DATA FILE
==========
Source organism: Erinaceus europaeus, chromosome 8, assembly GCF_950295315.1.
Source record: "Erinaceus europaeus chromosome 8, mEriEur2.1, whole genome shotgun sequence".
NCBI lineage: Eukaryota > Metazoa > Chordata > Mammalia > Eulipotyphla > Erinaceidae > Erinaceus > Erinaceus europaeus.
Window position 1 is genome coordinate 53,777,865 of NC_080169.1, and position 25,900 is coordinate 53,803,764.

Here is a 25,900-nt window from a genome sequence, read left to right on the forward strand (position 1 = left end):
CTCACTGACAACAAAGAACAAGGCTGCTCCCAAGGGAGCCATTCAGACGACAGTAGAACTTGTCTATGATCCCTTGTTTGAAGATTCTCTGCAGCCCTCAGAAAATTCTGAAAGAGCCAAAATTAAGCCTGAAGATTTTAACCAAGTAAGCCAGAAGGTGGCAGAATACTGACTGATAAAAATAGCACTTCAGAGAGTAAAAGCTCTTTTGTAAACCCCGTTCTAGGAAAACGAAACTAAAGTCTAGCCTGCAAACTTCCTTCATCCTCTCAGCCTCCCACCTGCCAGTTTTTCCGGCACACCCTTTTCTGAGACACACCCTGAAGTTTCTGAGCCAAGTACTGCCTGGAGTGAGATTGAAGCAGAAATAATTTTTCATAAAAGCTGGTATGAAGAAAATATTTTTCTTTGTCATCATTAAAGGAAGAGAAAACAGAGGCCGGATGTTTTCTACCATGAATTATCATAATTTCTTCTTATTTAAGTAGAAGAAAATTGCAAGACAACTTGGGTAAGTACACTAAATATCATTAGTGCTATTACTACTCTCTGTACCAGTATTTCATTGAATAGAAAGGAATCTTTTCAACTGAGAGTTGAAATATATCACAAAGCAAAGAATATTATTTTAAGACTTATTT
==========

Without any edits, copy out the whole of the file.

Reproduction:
Source organism: Erinaceus europaeus, chromosome 8, assembly GCF_950295315.1.
Source record: "Erinaceus europaeus chromosome 8, mEriEur2.1, whole genome shotgun sequence".
NCBI lineage: Eukaryota > Metazoa > Chordata > Mammalia > Eulipotyphla > Erinaceidae > Erinaceus > Erinaceus europaeus.
Window position 1 is genome coordinate 53,777,865 of NC_080169.1, and position 25,900 is coordinate 53,803,764.

Here is a 25,900-nt window from a genome sequence, read left to right on the forward strand (position 1 = left end):
CTCACTGACAACAAAGAACAAGGCTGCTCCCAAGGGAGCCATTCAGACGACAGTAGAACTTGTCTATGATCCCTTGTTTGAAGATTCTCTGCAGCCCTCAGAAAATTCTGAAAGAGCCAAAATTAAGCCTGAAGATTTTAACCAAGTAAGCCAGAAGGTGGCAGAATACTGACTGATAAAAATAGCACTTCAGAGAGTAAAAGCTCTTTTGTAAACCCCGTTCTAGGAAAACGAAACTAAAGTCTAGCCTGCAAACTTCCTTCATCCTCTCAGCCTCCCACCTGCCAGTTTTTCCGGCACACCCTTTTCTGAGACACACCCTGAAGTTTCTGAGCCAAGTACTGCCTGGAGTGAGATTGAAGCAGAAATAATTTTTCATAAAAGCTGGTATGAAGAAAATATTTTTCTTTGTCATCATTAAAGGAAGAGAAAACAGAGGCCGGATGTTTTCTACCATGAATTATCATAATTTCTTCTTATTTAAGTAGAAGAAAATTGCAAGACAACTTGGGTAAGTACACTAAATATCATTAGTGCTATTACTACTCTCTGTACCAGTATTTCATTGAATAGAAAGGAATCTTTTCAACTGAGAGTTGAAATATATCACAAAGCAAAGAATATTATTTTAAGACTTATTT